Positional cloning of the Pcm mutation reveals a microdeletion in the Fpn1 promoter region causing disruption of iron balance and erythropoiesis in Pcm mutant animals. Elevated Fpn1 protein expression during early postnatal life in Pcm mutant animals represents the direct mutational effect of IRE ablation because of aberrant transcriptional start sites. Although previous studies have shown that the Fpn1 IRE regulates protein expression in a post-transcriptional manner in vitro (Abboud and Haile, 2000; McKie et al., 2000; Liu et al., 2002), to our knowledge, this is the first report demonstrating the in vivo role for the Fpn1 IRE. Indeed, there is precedence for IRE-based mutations causing human disease. The initial mutation identified in hereditary hyperferritinemia-cataract syndrome involved a point mutation in the IRE located in the 5′UTR of L-ferritin (Girelli et al., 1995). Subsequently, numerous mutations have been identified within the L-ferritin IRE, including a 29 bp deletion predicted to abolish IRE-mediated regulation of protein translation (Girelli et al., 1997). To date, no mutations affecting IRE function have been identified in the FPN1 locus. Our results suggest that regulatory mutations may comprise a novel subset of FPN1 alleles, and should be suspected when features of type IV hemochromatosis are present in the absence of coding region mutations.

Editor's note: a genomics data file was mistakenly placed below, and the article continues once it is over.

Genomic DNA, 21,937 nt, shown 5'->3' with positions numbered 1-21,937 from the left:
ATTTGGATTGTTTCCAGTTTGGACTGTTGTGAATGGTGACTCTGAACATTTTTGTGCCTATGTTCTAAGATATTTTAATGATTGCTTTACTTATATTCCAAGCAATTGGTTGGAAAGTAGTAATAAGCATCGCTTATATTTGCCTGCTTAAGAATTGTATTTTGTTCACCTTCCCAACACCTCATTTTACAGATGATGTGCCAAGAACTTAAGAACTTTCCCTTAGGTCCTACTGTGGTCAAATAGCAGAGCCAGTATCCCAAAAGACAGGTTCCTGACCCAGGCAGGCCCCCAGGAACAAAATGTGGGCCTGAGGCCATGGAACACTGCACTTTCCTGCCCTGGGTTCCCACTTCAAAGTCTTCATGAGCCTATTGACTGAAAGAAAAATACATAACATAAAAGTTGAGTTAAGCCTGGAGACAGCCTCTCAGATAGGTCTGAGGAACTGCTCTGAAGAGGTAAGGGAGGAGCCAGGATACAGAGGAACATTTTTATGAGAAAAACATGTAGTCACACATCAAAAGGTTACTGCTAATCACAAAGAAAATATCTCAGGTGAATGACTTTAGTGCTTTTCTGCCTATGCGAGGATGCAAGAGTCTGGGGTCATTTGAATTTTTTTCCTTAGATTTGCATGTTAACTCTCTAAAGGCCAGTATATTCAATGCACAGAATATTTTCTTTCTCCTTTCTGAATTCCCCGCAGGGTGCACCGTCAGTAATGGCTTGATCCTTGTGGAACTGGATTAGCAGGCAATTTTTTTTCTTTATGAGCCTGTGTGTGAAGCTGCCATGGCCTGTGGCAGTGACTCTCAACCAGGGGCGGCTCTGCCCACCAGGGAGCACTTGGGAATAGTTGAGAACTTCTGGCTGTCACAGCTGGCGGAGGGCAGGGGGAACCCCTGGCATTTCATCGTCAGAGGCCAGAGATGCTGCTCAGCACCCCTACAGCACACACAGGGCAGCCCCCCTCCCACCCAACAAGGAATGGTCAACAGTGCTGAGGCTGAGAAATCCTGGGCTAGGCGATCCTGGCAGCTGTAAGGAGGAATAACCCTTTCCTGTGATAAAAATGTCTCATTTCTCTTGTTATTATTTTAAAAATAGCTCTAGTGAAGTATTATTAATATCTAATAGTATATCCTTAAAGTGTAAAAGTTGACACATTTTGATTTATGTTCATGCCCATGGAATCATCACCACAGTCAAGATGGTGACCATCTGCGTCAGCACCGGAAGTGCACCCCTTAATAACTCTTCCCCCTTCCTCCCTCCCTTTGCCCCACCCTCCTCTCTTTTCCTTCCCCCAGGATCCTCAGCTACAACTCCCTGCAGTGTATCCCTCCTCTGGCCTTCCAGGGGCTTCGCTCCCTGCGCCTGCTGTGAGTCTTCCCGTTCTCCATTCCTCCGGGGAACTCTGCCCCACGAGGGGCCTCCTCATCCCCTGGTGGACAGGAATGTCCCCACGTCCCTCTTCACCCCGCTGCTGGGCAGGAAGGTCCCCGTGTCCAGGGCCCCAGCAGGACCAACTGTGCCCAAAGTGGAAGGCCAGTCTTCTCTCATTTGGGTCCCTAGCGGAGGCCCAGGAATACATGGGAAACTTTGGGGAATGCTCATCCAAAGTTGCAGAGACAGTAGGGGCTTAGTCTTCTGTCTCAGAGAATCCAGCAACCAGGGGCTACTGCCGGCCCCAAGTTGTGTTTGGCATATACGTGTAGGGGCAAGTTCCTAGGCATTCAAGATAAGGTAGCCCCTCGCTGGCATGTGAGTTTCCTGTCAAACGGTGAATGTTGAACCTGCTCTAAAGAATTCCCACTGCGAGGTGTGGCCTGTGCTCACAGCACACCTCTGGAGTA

Changes in iron homeostasis induced by acute inflammatory stimuli require Hamp upregulation (Nicolas et al., 2002b), which leads to decreased duodenal iron uptake and increased reticuloendothelial macrophage iron sequestration (for a review, see Ganz, 2003). Additionally, downregulation of Fpn1 protein expression in the duodenum and reticuloendothelial macrophages in response to acute inflammatory stimuli (Yang et al., 2002) has been suggested to be mediated by Hamp-regulation of Fpn1 protein expression (Nicolas et al., 2002a; Nicolas et al., 2003). Furthermore, duodenal Fpn1 expression is responsive to systemic regulation, rather than to local iron levels (Chen et al., 2003). We provide strong in vivo evidence for this systemic effect, as high Fpn1 protein levels (Fig. 5C,D) correlate with low Hamp expression (Fig. 5F) at 7 weeks, whereas, by contrast, high levels of Hamp expression at 7 and 12 weeks (Fig. 5G) correlate with low Fpn1 protein expression (Fig. 5E). Furthermore, as Fpn1 transcript levels appear unaffected in either 7- or 12-week-old livers (Fig. 5F,G), our data point to post-transcriptional regulation of Fpn1 by Hamp, capable of achieving profound effects on Fpn1 protein levels, as evidenced by polycythemic heterozygotes at 7 weeks of age (Fig. 5D).